Introducing two bright, young composers — the co-winners of our New Voices Project competition. Do you miss zooming through landscape? Or even sitting in traffic? These works explore both with style and flair.
by Emily Szerdy, SFCA Guest Writer
Despite the cancellation of our June concert set, Boats & Trains & Flying Machines, we are committed to our mission to promote and foster the next generation of choral composers in the United States. This set was to have included the world premiere of the winning piece from this year’s New Voices Project – our annual competition for composers under the age of 30.
Artistic Director Magen Solomon has chosen two winners this year: Peyton Trowbridge (19) for his In the Train, and Cole Reyes (21) for Industrial Nocturne. “Though we will be unable to perform them in June, we hope to be able to offer them to you as soon as we can,” Solomon says. “This competition, for composers under 30, and now in it’s 16th year, is one of the many ways we express our mission to foster and promote the next generation’s composers of choral music.”
Not being able to perform these pieces this season is one of many tragic setbacks to the world of new choral music, but in the meantime, we are pleased to be able to introduce these two promising young composers.
Peyton Trowbridge: In the Train
Peyton Trowbridge is currently finishing his sophomore year studying Music Composition at Ball State University in Muncie, Indiana. Throughout high school, he was involved in choir and became more emotionally invested in his junior year. The music that he sang in choir, mainly contemporary choral music, inspired Trowbridge to begin writing his own pieces.
Trowbridge’s winning piece In the Train is a setting of James Thomson’s poem of the same title. In describing his approach to setting this poem, Trowbridge states that he “saw the poem as a metaphor for life” and that the people on the train “are in a hurry to reach their goal.” This uplifting, goal-oriented poem inspired a more “upbeat and happy sound within the music,” in contrast to Trowbridge’s usually slower and smoother compositions.
Constrained by the timeframe and thematic requirements of this competition, Trowbridge says that he has “grown a new branch” and delved into another compositional method: using the text to build the music. He learned that he had to find a text that was already inherently musical – a challenge in itself – and then, use the music to express the deeper meaning of the text.
— Peyton Trowbridge
Cole Reyes: Industrial Nocturne
— Cole Reyes
Cole Reyes, a Chicago native, attended Washington University in St. Louis, where he studied Music Composition with Dr. Christopher Stark and Dr. L. J. White. He graduated with a degree in Mathematics, and plans to attend New York University in the fall for a Master’s Degree in Music Theory and Composition, specializing in Concert Music Composition.
Reyes has always had an interest in composing. As a child, he would listen to classical music and wonder how he could write music that elicited emotional responses like that of the masters, namely Bach, Beethoven, and Brahms. As he continued his musical development, he learned to improvise on the piano and eventually wrote that music down. Ever since, he has known that he wanted to compose for the rest of his life.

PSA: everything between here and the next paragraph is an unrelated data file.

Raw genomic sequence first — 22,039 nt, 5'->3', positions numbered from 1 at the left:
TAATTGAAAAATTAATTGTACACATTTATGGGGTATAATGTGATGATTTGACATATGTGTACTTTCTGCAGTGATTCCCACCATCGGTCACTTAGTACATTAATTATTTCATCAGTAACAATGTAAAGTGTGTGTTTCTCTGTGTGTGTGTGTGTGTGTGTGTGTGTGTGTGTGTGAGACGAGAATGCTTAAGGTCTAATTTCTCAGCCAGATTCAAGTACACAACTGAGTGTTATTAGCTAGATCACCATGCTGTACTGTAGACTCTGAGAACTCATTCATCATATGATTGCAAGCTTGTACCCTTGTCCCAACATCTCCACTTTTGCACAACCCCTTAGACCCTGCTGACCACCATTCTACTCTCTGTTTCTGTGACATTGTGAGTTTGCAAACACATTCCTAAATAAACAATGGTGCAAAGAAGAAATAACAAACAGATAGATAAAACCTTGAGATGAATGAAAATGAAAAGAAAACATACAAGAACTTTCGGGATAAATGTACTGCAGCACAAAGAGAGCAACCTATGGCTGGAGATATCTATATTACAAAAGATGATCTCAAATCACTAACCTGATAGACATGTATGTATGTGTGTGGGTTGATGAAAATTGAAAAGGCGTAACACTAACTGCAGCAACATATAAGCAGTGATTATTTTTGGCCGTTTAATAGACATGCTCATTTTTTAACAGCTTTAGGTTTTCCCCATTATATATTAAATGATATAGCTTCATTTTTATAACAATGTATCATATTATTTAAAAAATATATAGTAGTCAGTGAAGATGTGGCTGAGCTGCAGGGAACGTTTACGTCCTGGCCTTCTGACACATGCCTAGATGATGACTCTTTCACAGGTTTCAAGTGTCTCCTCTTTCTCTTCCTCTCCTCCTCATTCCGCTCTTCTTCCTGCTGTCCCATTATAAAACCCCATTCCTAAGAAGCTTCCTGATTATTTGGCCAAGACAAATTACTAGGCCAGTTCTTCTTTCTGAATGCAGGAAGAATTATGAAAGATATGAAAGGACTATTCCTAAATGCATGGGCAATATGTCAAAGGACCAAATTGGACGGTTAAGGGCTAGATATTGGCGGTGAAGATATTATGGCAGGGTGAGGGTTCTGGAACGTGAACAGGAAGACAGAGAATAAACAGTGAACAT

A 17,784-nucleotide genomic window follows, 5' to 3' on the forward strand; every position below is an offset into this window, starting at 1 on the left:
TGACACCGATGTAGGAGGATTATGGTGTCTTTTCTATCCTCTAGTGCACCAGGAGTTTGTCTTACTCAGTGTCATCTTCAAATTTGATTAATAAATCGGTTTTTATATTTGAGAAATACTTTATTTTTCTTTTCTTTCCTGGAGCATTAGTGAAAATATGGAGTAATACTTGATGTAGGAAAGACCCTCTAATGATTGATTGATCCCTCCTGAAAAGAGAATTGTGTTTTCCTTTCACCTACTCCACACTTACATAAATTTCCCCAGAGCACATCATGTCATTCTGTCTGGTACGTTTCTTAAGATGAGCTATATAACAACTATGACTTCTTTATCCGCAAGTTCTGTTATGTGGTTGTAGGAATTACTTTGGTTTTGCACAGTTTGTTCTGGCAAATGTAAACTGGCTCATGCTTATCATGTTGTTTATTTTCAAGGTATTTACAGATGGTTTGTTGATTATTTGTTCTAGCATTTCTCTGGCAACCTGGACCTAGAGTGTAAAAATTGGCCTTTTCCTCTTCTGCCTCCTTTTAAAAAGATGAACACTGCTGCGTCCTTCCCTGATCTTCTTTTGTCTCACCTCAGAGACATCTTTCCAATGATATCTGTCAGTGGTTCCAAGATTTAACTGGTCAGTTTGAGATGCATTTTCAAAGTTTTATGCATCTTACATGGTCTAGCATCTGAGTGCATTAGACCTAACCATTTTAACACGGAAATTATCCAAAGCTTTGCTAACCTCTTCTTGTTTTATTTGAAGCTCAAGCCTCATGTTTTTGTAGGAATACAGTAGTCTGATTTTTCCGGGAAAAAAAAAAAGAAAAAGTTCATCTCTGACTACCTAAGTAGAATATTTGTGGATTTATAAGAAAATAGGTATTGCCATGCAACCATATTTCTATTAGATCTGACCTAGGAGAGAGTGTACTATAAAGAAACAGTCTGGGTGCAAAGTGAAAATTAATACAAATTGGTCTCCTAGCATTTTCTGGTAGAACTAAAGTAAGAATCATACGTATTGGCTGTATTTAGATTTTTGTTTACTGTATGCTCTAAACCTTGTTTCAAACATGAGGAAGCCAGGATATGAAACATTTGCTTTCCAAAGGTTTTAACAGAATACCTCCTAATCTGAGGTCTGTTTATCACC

Reyes’ winning piece Industrial Nocturne is a setting of his own text – “a musing on traffic.” He decided to write his own text because poetry about modern transportation is just that: modern. Rather than grapple with the issues around permission to use a living poet’s work, Reyes knew that he would be able to effectively communicate a musical message based on text that he wrote. The experience of setting his own text opened a new world for Reyes. “It gives a sense of purpose for the communication of the message, when otherwise there can be a disconnect between composer and poet.”
Of course, these pieces do not make up the entirety of these young composers’ careers. Although the pandemic has thrown a wrench into just about every plan for the near future, both Trowbridge and Reyes are staying busy and, naturally, creating as much music as possible.
Trowbridge is currently working on a piece that will be a gift for his high school choir director, one of the people who inspired him to start writing music. This is another “new branch” for Trowbridge, as it is his first piece that will include a piano accompaniment.
Reyes is currently writing a piece for clarinet, violin, cello, and piano which will be performed by the Unheard-of//Ensemble in New York City. Although not very accustomed to this particular grouping of instruments, he is excited and optimistic about the end product.
While short-term plans are up in the air, both Trowbridge and Reyes have big plans for the future. Asked where they see themselves ten years from now, both composers, of course, fully intend to continue their musical careers. Trowbridge plans to continue composing and publishing choral music, and he hopes to be involved with local choirs and commissioned projects for high school and college choirs. He would also like to teach vocal skills to young singers.
Reyes, on the other hand, is on track to becoming a professor of composition. Of course, he will continue to compose for choir as well as chamber ensembles and orchestras, and potentially experiment with electronic music. Naturally, the end goal of both composers is to continue creating and sharing music with as many people as possible.
These days of quarantine and uncertainty are a unique time to create art. Both Trowbridge and Reyes are using their free time to continue to immerse themselves in music. Composing, playing, and listening to music are all vital to staying sane in these trying times, particularly for these young, passionate musicians.
Emily Szerdy is a senior at Lewis & Clark College studying Vocal Performance and International Affairs.